The Reader-Response Journal: A Dialectical Approach to Learning about Literature

Dec 04, 2020 | Posted by the IEW Blog Team


Who is Gail Ledbetter? She is a recent U. S. Air Force wing mom, retired homeschool mother of four, and accidental author of Timeline of Classics: Historical Context for the Good and Great Books. After a friend loaned her a copy of Teaching Writing: Structure and Style, she knew that she had found the most important piece that had been missing from her homeschool. She went on to become an accredited IEW Online Instructor. Learning and teaching IEW’s writing methods gave her the clarity, skills, and confidence to coach her children through high school and college. These days, Gail focuses her attention on supporting families through the Timeline of Classics Podcast. In today’s blog post she reminisces about reading to her young children and describes how she began her own approach to dialectical journaling, which she calls reader-response journaling.


Forged There Forever
By Gail Ledbetter
Don’t you remember it like it was yesterday? The moment your overly tired, squiggly toddler finally melted into your lap to read a book? Board books, picture books, cloth books that are washable … any kind will do. If you could get them to sit still long enough to capture their attention, you’re well on your way to an overdue nap! Those are the days any parent longs for.
The most memorable times we spent together with each of our four kids usually centered around books. It was the most natural thing in the world. In 2019, we became a military family when our oldest daughter joined the U. S. Air Force. On her last night at home before leaving for Basic Military Training, we sat around telling funny stories, eating her favorite made-to-order recipes, playing board games, and crying a lot. But when her daddy brought out her favorite, worn out Little Golden Book and read it to us, the night was over. Time for bed, just the same as when she was a toddler. Not only had that Little Golden Book been etched in our hearts and minds when our kids were young, but now it was forged there forever. The first hundred times, with delightful giggles. This time, with heavy tears.

So, how do you go about etching a great work of literature into the hearts and minds of your students after they pass the toddler stage of life? For years my kids and I did it quite naturally, not realizing the huge impact this would have later. Emergent readers and writers love drawing and doodling with their new school supplies. Just as the oldest child had a pencil box, composition books, markers, and scissors, so younger siblings had what they needed to do school. So, at read-aloud time, we would settle in with a book, crayons or markers, and stuffed animals … just the right audience for story time!

My kids and I read countless books together and filled dozens of composition books when they were young. We simply read a chapter from a chapter book. I asked a few questions, recorded what they remembered about the chapter, and then they took over with crayons and markers. We did this for years.

It wasn’t until our oldest daughter was in high school that I made a discovery: The journaling we were doing was a real thing! Lesha Myers, beloved IEW author and high school English teacher, described something called dialectical journaling in her presentation on literary analysis ( I was speechless! Intuitively my kids and I had been doing a similar version of this type of journaling on our own. I had been modeling a system of thinking about literature without even realizing it!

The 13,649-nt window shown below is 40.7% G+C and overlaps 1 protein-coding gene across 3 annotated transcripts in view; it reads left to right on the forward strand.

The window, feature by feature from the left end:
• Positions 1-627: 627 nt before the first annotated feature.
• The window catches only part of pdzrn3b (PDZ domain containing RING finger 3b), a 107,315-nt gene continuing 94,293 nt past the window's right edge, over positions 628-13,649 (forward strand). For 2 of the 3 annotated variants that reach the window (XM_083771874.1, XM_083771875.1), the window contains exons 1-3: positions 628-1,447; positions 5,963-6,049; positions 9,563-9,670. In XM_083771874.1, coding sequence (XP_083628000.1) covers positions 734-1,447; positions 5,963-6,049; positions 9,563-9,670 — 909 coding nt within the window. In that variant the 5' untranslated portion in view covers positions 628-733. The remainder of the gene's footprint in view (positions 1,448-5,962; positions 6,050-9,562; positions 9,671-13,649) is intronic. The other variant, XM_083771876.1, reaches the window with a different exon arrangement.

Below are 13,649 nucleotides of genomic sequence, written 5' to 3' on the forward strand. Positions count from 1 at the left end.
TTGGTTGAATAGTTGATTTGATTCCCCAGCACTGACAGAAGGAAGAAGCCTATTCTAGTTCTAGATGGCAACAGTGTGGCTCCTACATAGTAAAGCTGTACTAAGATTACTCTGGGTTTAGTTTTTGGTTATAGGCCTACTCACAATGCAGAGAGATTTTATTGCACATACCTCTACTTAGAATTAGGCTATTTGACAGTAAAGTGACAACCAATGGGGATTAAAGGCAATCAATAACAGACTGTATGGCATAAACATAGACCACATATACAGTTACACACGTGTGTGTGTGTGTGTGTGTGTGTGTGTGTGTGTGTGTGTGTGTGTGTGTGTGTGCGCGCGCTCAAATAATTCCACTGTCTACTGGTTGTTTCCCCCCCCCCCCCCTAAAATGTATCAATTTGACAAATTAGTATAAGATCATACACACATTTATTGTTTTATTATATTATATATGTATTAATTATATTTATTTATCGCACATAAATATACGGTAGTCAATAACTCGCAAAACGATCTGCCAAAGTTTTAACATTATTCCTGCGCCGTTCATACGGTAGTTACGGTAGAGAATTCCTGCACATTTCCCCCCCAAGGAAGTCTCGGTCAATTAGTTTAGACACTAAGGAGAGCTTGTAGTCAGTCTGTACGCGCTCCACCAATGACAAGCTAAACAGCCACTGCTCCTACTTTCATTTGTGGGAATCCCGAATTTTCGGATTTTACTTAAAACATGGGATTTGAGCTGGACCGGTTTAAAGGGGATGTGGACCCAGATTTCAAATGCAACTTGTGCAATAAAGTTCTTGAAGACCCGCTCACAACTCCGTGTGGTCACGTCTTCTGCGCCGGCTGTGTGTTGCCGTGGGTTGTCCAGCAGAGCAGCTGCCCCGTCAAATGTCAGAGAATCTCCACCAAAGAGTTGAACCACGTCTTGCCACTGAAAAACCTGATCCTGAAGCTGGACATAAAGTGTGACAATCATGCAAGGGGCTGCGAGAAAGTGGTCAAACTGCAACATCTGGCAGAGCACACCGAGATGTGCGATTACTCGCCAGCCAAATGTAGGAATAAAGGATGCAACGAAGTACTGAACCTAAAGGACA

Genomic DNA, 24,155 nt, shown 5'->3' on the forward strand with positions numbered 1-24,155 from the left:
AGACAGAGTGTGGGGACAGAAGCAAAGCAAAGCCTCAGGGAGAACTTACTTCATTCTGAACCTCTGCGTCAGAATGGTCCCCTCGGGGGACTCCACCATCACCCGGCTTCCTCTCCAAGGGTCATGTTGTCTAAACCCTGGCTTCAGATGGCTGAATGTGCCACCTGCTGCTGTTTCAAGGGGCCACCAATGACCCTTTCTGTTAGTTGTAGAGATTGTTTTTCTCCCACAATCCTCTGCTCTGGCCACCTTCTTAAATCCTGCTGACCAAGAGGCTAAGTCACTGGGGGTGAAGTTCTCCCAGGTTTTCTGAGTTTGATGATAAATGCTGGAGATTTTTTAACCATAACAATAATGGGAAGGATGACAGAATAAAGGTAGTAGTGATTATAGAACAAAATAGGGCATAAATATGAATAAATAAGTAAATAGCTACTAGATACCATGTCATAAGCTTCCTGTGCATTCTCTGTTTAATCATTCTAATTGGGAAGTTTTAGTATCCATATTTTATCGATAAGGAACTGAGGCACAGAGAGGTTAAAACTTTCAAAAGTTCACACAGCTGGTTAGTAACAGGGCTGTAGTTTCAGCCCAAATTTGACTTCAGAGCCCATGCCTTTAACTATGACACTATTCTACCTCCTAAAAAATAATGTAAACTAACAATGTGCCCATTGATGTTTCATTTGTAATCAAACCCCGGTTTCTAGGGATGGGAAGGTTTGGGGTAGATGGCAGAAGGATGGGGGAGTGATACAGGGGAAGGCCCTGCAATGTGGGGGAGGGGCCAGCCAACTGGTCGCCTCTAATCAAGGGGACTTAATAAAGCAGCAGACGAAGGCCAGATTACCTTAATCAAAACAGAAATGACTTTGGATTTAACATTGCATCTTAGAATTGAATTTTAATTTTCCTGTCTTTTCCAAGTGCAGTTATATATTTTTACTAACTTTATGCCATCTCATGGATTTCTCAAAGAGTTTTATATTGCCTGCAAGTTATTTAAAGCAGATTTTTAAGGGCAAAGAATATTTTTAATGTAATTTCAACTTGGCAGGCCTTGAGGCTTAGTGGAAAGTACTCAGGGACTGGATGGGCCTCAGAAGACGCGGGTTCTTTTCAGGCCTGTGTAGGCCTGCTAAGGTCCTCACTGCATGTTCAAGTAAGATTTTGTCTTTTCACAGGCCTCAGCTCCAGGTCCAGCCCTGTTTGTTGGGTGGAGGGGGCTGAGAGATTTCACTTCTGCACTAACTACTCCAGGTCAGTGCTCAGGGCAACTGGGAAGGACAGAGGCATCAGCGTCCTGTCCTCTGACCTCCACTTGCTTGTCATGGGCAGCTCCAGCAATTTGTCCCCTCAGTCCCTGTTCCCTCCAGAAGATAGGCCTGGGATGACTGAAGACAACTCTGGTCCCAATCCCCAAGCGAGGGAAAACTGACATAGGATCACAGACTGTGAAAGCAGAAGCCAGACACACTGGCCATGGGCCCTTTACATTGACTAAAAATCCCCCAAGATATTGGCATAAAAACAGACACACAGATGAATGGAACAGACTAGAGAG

When I began teaching literary analysis, my students and I developed a simple method for journaling about literature. We focused on vocabulary study, outlining each chapter and searching for “notable quotes and literary devices.” The process of annotating a book can be as simple or as complex as you make it, but you must insist on reading the unabridged paper version of the book … with pen in hand, of course! Attending to detail in this manner really slows down the brain, improves comprehension, and lays a solid foundation for Socratic discussion and essay writing.

I have seen variations of journaling used by classical schools, colleges and universities, as well as homes like mine. Literary greats, like Mortimer Adler, C. S. Lewis, and others, agree on the importance of annotating and journaling through a book. Learning to interact on a deeper level with an author and his text is a skill that is essential to meaningful reading. It should be our utmost goal to teach our students to read, analyze, think, and discern. Traditional worksheets cannot accomplish this.

I hope you’re inspired to go and mark up a book! Teach your students to do the same. You’ll never regret the time you spend preparing minds to discover the great power of literature. Journaling through literature is a fantastic way to accomplish just that.

If you visit Gail’s website, you will notice a couple of free downloads that will help you as you begin to discuss literature with your students. One is a reader-response journal completed for C.S. Lewis’ book The Magician’s Nephew. The second is a sample of her book, Timeline of Classics. Be sure to check out both of them.

Other helpful links include the following:

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